It was reported that Mr Barclay had received a warning from Lothian and Borders Police officers stating that they had received intelligence that he could be targeted following alleged trouble over the past relationships of his girlfriend, Caroline Igoe.

Some locals are saying that Mr Barclay may have acquired a gun himself, perhaps as protection, and either accidentally shot himself outside the home or been hit after a tussle over the weapon.

Police carried out searches of the surrounding streets and gardens and suspended the council's wheelie bin collection in the area until they could all be checked. A special vehicle was drafted in to probe nearby drains in Old Dalkeith Road in the hunt for the gun.

Although standard procedure, these activities led some to suggest that the gun may have been hidden in the minutes after an accidental shooting. Police sources say that anyone carrying out a "hit", professional or otherwise, would be unlikely to leave behind a potentially crucial piece of evidence for police to find.

But, last week, police chiefs dismissed suggestions that Mr Barclay had shot himself, either accidentally or on purpose.

Detectives are already likely to know what type of gun was used in the shooting, even if they have not been able to recover the weapon.

Ballistics experts would have carried out analysis on any bullets or fragments recovered from Mr Barclay's body. In many instances, distinctive marks would be able to confirm whether a silencer had been used to subdue the sound of the gunshot as neighbours apparently reported hearing nothing in the tranquil road that morning.

Experts would be able to determine at what range Mr Barclay was hit from the bullet's trajectory and his wounds. The tests could determine if the victim was hit close up, perhaps by someone he knew and allowed to approach, or whether he was shot from behind or at a distance.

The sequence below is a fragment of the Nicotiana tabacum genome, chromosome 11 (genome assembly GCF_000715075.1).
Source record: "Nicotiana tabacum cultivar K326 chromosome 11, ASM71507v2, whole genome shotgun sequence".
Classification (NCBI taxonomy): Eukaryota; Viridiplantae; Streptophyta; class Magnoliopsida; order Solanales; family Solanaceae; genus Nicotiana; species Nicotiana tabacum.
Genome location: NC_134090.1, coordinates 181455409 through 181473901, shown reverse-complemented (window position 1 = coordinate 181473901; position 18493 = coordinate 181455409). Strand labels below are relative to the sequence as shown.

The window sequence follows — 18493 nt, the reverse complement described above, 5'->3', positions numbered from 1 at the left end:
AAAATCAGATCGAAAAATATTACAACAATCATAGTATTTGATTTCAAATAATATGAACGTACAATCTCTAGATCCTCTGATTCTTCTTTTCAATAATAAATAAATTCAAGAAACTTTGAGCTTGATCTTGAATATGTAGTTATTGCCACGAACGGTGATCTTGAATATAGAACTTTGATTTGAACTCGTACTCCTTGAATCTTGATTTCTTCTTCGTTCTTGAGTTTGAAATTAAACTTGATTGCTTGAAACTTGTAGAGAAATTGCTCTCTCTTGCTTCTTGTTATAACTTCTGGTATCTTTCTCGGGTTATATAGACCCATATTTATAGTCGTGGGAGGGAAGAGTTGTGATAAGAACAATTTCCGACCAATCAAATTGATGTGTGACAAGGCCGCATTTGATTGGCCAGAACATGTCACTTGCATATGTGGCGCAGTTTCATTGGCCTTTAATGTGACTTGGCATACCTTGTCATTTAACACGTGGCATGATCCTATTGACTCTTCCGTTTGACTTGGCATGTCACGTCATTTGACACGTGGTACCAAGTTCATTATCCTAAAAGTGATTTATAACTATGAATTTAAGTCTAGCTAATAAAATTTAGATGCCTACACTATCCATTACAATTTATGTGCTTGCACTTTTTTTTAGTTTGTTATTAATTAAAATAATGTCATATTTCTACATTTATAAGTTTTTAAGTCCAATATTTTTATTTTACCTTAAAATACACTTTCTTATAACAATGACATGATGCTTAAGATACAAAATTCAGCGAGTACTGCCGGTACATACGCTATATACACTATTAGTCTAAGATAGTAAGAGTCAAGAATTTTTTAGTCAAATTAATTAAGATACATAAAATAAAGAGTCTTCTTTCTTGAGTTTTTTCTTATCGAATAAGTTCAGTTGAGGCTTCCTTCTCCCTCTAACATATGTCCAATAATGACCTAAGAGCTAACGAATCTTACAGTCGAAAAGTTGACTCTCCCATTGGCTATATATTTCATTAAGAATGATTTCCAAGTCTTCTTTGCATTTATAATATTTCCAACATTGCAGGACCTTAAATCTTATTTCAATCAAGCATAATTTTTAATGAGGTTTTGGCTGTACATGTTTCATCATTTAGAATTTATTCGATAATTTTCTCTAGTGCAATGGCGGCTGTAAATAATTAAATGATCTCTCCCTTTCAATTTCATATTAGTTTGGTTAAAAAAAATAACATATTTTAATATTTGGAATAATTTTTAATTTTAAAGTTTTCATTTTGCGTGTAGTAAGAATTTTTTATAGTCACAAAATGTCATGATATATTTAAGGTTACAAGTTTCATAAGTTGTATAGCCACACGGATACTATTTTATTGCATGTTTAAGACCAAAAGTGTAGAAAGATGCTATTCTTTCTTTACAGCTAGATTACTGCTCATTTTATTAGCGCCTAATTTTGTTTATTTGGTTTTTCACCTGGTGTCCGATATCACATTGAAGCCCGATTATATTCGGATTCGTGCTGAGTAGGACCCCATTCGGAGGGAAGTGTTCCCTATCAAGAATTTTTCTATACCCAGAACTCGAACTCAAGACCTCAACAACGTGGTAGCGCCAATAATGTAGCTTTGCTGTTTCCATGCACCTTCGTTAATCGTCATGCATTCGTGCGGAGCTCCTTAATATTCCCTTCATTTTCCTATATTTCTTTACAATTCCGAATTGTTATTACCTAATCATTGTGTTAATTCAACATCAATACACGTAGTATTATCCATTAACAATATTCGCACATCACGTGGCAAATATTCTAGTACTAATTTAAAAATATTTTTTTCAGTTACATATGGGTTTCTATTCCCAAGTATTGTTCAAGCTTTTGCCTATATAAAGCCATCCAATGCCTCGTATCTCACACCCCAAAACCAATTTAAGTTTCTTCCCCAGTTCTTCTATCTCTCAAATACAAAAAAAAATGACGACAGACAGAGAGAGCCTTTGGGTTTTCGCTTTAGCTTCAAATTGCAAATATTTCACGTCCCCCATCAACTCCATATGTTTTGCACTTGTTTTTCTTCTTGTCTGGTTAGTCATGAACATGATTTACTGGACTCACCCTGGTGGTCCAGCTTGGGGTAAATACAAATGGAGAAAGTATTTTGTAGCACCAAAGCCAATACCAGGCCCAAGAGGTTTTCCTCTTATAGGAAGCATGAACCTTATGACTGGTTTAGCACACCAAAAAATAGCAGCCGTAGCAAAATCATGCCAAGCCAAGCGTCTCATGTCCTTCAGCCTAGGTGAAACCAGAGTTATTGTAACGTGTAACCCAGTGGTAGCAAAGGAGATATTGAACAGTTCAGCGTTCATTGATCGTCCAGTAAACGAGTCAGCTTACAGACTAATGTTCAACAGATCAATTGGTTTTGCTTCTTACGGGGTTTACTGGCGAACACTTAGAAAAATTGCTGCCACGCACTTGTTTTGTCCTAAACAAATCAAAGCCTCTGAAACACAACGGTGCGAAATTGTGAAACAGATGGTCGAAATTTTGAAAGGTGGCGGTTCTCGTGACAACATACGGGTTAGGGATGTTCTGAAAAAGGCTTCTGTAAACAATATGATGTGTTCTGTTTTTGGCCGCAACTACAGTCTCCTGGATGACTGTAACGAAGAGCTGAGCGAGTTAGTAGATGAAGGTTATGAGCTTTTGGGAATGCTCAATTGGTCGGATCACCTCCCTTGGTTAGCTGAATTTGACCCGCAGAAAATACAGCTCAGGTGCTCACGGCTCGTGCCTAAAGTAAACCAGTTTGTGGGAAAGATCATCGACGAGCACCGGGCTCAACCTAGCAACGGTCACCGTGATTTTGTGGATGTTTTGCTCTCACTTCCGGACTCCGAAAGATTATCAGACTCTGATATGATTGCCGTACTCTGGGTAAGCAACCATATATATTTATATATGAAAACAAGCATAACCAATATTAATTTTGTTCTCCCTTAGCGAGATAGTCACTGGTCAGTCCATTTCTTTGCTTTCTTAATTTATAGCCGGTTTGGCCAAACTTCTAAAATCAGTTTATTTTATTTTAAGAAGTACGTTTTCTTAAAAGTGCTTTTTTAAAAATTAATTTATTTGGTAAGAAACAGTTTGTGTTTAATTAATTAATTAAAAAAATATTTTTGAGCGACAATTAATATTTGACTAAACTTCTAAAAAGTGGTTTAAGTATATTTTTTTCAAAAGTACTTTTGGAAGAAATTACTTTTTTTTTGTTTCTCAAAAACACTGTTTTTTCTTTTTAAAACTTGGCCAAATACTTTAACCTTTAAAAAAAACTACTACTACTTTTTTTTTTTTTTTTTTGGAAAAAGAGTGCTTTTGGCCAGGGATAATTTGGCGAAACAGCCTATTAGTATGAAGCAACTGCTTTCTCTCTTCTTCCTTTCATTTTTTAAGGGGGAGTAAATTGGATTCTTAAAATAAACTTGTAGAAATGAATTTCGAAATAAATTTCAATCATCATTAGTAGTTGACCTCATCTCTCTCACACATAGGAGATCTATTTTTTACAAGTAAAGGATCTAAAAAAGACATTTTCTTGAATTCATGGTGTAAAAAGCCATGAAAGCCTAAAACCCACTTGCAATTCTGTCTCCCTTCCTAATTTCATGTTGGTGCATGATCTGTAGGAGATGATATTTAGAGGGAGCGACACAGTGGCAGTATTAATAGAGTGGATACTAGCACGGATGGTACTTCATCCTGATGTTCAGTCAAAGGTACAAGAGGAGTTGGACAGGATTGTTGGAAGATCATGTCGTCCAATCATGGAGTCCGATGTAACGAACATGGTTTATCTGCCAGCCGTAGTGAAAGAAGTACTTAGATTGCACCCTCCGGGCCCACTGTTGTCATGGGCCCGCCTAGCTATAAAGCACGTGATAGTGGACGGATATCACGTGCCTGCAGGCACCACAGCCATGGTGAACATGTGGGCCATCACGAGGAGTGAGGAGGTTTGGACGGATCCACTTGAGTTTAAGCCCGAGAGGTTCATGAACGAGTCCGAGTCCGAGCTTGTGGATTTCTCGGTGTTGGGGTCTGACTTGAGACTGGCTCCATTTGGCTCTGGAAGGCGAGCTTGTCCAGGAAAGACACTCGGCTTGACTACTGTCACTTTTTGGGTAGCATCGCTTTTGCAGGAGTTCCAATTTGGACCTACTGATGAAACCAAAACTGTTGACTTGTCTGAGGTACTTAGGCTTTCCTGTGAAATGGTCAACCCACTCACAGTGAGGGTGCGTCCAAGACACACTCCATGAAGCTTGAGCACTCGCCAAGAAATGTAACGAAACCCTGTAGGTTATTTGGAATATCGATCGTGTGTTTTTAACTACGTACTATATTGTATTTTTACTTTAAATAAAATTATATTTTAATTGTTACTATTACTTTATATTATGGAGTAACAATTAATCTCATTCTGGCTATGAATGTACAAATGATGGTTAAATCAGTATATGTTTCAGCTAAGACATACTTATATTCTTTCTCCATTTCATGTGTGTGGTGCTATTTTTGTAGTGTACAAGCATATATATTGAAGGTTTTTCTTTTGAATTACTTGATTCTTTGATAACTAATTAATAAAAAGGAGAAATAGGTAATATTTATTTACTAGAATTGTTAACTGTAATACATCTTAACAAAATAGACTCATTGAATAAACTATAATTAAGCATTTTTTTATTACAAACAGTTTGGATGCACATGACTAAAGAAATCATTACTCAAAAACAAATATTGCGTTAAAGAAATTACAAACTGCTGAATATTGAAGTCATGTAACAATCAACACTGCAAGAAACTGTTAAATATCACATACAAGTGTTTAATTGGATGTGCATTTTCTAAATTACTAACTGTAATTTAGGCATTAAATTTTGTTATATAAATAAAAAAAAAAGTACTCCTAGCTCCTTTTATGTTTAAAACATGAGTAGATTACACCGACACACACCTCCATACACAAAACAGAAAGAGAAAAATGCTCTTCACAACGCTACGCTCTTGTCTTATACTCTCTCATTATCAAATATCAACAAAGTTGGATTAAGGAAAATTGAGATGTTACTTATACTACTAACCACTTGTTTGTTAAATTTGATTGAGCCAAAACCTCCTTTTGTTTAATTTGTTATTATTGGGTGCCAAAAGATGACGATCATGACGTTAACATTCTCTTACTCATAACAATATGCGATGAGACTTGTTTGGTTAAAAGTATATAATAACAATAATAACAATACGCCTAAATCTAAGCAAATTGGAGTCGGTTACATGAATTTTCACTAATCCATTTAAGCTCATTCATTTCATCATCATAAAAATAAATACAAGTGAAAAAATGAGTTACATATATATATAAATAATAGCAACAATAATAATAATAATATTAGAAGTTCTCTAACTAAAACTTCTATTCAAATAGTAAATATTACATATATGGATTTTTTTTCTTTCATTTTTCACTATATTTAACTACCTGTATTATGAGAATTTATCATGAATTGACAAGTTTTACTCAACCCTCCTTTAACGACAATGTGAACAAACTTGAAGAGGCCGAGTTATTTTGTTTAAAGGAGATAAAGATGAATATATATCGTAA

Mr Barclay is believed to have lived with his 31-year-old girlfriend, who once modelled for FHM magazine, at the home in Hazelwood Grove. It was not known whether the couple had been out on Friday night before returning home and still been up at 6am, or whether Mr Barclay was shot after waking up early that Saturday morning.

It is understood that Ms Igoe was by his bedside in hospital when he lost his fight for life nearly 24 hours after the shooting.

Said to have been left "devastated" by her loss, she left flowers at the spot where he was found but has been too upset to talk publicly about the ordeal.

Ms Igoe was rushed to hospital herself in the early hours of the morning four days after his death following a reported overdose.

Details on Mr Barclay himself remain relatively sketchy. His tribute sites paint a picture of a fun-loving young man with close ties to his family and many friends.